A two million-strong citizens’ army could be trained in biosecurity to stop invasive species getting a foothold in Britain under plans being considered by the government.
Invasive species such as Japanese knotweed, signal crayfish and the fungus that causes ash dieback are estimated to cost the British economy £1.8bn every year in combatting issues including damage done to natural biodiversity, buildings and waterways.
Some non-native species can be a threat to human life, such as non-native deer which have spread Lyme disease.
The Government will consider calls to create a network of volunteers trained to spot invasive species and report them to the Environment Agency.
The proposal would be modelled on a similar scheme in New Zealand, which has pledged to train more than 2 per cent of its population in biosecurity by 2025.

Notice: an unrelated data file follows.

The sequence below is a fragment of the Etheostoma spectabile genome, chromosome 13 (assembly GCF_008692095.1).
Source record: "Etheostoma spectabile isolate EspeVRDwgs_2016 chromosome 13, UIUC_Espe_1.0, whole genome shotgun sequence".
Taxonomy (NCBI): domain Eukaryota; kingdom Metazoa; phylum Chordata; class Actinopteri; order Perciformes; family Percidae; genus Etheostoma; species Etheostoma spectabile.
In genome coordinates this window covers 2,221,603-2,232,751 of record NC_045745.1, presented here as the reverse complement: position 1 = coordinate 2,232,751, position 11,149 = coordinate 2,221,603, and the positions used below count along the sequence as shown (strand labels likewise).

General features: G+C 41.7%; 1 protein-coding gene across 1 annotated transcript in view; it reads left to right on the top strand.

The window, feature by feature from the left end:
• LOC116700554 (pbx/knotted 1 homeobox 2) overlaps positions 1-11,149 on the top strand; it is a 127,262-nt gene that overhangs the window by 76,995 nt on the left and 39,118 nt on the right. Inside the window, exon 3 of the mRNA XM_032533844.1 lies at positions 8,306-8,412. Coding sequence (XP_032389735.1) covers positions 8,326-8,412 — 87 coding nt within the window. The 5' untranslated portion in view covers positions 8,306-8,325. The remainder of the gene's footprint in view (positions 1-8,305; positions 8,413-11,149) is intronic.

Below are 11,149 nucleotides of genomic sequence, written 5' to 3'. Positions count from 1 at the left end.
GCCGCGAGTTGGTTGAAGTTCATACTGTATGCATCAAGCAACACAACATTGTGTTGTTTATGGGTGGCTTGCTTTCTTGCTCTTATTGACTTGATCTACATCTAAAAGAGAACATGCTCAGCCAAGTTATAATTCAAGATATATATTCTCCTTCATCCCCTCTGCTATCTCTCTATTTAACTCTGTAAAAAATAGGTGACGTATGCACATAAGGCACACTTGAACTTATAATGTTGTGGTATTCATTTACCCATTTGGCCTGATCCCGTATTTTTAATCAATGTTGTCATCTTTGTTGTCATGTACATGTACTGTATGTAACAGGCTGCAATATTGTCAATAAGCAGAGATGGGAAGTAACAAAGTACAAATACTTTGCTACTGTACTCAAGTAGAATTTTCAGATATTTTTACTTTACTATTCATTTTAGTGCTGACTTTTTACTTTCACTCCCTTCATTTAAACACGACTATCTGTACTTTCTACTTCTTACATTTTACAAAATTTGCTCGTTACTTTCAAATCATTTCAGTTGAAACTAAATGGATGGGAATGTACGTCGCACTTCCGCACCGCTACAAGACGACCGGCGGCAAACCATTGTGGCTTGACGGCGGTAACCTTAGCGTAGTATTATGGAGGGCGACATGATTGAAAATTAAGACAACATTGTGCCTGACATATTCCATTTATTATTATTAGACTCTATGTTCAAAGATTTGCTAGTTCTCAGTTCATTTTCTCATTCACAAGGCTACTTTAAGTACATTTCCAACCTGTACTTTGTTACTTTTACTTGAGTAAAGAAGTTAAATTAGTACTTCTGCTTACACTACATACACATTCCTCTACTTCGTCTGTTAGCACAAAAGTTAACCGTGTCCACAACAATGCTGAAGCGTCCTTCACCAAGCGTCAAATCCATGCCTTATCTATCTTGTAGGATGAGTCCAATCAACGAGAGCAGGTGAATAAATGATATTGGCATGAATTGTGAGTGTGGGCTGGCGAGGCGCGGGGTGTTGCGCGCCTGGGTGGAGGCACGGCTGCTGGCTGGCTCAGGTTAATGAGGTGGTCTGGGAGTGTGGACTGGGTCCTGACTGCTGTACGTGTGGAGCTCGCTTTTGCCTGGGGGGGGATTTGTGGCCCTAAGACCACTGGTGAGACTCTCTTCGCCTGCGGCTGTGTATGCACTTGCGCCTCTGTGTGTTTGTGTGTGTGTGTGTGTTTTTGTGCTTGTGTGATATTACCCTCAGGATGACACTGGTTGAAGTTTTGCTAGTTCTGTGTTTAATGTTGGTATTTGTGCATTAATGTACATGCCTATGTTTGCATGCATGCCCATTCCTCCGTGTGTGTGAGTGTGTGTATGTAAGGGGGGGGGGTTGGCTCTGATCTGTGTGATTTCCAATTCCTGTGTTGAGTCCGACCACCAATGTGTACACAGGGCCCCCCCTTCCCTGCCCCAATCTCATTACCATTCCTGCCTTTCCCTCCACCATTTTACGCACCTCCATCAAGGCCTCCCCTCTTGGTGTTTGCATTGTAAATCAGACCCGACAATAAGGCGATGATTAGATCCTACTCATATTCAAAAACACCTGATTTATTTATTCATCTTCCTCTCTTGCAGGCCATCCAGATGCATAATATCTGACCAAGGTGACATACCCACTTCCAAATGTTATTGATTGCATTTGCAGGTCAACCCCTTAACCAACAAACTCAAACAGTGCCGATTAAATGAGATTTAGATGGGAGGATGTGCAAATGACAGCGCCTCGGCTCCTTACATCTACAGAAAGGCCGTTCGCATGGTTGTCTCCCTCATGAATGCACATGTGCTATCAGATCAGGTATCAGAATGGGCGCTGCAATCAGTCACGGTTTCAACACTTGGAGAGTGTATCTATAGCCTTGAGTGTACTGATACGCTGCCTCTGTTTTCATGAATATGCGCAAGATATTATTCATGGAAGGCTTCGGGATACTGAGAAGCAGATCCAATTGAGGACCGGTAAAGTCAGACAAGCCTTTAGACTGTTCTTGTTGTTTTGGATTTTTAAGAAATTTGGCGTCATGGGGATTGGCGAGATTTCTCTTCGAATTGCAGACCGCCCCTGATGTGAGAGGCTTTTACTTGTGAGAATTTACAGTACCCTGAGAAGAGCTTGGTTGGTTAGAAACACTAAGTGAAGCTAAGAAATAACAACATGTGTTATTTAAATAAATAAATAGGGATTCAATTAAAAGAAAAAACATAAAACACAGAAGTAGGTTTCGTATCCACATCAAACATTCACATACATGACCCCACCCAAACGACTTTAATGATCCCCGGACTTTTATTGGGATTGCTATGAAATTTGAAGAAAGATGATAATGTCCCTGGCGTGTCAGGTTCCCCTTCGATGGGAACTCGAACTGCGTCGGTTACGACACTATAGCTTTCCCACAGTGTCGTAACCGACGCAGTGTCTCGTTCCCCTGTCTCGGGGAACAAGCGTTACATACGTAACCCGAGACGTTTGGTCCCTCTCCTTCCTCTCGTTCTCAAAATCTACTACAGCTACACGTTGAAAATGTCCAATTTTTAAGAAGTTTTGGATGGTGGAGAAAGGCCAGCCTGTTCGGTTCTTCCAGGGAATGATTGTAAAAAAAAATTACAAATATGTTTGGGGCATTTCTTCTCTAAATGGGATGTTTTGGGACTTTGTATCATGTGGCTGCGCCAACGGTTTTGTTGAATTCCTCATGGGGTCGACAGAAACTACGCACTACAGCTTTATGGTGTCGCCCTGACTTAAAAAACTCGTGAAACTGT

It is included in a report by the Environmental Audit Committee, which says the UK is falling short of its legal targets to combat non-native species.
Up to 48 invasive species are expected to take hold over the next 20 years on current rates of arrival, according to the Department for Environment and Rural Affairs.
The Government will also consider calls to introduce a dedicated inspectorate and to mount a public awareness campaign of the dangers of non-native species.
Invasive species are often carried in on ships, or are imported as garden plants or pets.
Ash dieback, which is believed to have been brought into Britain on infected imported ash trees more than a decade ago, is projected to cost a total of £15bn in clearing up dead and dying trees, and the lost value of the 95-99 per cent of ash trees it is expected to kill.
In April the government curbed the import of olive trees and lavender bushes to stop the spread of Xylella fastidiosa, which has destroyed vast numbers of olive trees in Italy, France and Spain and which could threaten oak, elm and plane trees.
Environmental Audit Committee Chairman, Philip Dunne, said: “We will continue to monitor progress of the Government in this area to ensure the necessary steps are taken to protect our crops, forests and wider biodiversity from harmful invasive species.”